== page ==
by Steven Ertelt
December 5, 2006
Albany, NY (LifeNews.com) — He’s out of step with most Republicans on the issue of abortion but pro-abortion New York Gov. George Pataki said on Monday he would make a decision about whether he will run for president in 2008 "in the next few weeks."
In comments on the CNN television program "Situation Room," Pataki claimed he could overcome objection to his pro-abortion stance that prevent previous GOP presidential candidates like Arlen Specter and Pete Wilson from gaining any traction.
"I don’t think there’s any question that someone who has a vision and a proven record of leadership … consistent with Republican philosophies of limited government … can win the nomination and the election," Pataki said.
Post-eletion polling after the 2004 presidential elections found that President Bush’s pro-life stance gave him an edge over pro-abortion Sen. John Kerry.
A 2004 Wirthlin Worldwide post-election poll found that 42 percent of voters said abortion affected the way they voted for president. Twenty-four percent of voters cast their ballots for President Bush while 15% voted for Kerry, giving Bush a 9 percent advantage on the issue of abortion.
Eight percent of voters in the Wirthlin poll indicated abortion was the "most important" issue affecting their votes and Bush won among those voters by a six to two percent margin, leading Kerry by four percentage points among the most intense abortion voters.
Late last month, two key supporters said they would not longer advise his political action committee, 21st Century Freedom PAC, because of his stance on abortion.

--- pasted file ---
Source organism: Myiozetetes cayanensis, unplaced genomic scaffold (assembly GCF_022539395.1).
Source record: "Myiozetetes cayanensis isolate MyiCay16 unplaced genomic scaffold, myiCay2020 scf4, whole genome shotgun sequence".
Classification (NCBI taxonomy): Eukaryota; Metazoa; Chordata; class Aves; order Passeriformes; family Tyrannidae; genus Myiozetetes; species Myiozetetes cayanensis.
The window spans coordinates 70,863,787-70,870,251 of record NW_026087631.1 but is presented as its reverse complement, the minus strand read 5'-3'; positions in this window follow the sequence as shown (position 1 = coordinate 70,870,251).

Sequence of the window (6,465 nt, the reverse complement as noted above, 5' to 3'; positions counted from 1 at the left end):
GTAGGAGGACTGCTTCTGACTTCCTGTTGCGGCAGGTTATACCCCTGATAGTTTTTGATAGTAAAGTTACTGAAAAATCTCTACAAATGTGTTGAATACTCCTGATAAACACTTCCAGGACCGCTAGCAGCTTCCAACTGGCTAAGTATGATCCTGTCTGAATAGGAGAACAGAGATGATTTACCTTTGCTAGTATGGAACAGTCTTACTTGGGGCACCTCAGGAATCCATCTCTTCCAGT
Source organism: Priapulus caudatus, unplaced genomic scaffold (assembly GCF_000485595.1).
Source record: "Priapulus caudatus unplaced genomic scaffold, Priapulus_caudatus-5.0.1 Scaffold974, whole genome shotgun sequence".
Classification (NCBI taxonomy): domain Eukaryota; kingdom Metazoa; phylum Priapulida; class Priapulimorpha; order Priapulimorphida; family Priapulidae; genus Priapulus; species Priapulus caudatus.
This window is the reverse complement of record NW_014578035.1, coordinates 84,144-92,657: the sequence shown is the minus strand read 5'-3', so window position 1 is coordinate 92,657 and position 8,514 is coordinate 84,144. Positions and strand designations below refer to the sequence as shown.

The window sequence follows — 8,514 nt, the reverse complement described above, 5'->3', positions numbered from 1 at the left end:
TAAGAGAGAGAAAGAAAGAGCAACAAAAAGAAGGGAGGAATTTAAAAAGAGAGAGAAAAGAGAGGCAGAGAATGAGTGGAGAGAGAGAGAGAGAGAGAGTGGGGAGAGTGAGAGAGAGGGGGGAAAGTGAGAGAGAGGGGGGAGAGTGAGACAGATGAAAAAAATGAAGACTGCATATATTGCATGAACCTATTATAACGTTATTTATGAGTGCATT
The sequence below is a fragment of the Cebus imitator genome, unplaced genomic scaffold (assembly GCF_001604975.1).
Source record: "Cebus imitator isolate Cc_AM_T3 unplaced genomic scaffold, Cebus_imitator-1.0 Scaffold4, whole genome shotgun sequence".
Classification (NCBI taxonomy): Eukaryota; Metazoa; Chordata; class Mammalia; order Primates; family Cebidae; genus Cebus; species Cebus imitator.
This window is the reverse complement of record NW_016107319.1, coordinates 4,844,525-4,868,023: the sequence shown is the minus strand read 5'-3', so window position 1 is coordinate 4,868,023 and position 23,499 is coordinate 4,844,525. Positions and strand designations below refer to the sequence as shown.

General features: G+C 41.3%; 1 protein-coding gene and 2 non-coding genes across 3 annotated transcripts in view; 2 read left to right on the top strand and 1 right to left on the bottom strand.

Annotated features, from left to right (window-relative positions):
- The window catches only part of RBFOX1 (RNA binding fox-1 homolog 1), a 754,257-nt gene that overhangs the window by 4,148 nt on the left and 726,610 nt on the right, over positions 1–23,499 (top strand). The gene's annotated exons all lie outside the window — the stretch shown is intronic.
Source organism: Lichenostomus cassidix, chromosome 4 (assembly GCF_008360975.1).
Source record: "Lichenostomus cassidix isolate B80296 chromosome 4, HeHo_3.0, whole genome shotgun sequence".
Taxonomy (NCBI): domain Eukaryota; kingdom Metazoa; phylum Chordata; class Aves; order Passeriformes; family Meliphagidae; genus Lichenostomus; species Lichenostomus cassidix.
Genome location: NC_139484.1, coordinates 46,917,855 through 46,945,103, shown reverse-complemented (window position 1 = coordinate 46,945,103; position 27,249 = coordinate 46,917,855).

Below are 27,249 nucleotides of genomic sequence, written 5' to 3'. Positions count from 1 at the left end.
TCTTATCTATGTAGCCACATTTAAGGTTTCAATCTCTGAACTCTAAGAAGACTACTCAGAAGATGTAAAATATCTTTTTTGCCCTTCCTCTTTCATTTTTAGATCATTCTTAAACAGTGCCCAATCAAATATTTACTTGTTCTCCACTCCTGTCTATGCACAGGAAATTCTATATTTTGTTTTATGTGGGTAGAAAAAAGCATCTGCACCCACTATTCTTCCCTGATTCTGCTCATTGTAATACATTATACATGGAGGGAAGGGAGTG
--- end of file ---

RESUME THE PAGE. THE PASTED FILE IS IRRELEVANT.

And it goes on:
Loras Schulte and Ed Failor told the Des Moines Register newspaper they supported the group because of other political issues but with Pataki leaning towards a presidential bid — he’s now visited Iowa eight times since the 2004 elections — they felt it was time to step down from her position.
Failor, a board member for Iowa Right to Life, said he agreed with Pataki’s position that state’s should decide abortion, rather than the Supreme Court, but disagreed with Pataki that states should keep abortion legal.
Pataki has upset pro-life advocates numerous times during his tenure as New York governor.
In July, Pataki vetoed a bill that would have authorized a group of new specialty license plates there, including one commemorating the September 11 terrorist attacks. The governor blamed the veto on a lawsuit supporters of the Choose Life license plate filed after they were denied a specialty plate.
Last May, Pataki said he supported a bill in the legislature requiring taxpayers to spend $100 million annually on embryonic stem cell research, which requires the destruction of human life.
He also signed legislation requiring hospitals — including religious ones — to distribute the morning after pill and signed another bill requiring health insurance plans to do the same thing.
Sen. Sam Brownback of Kansas, who is pro-life, filed papers earlier this week to establish a presidential exploratory committee to possible seek the Republican nomination for president.
Meanwhile, polls show former New York City mayor Rudy Giuliani and Sen. John McCain of Arizona leading the race. Giuliani and McCain strongly support forcing taxpayers to fund embryonic stem cell research and Giuliani also strongly backs abortion.
Massachusetts Gov. Mitt Romney, who recently said he is pro-life, pro-life Arkansas Gov. Mike Huckabee, pro-life California Rep. Duncan Hunter and pro-life Nebraska Sen. Chuck Hagel are others who may run as well.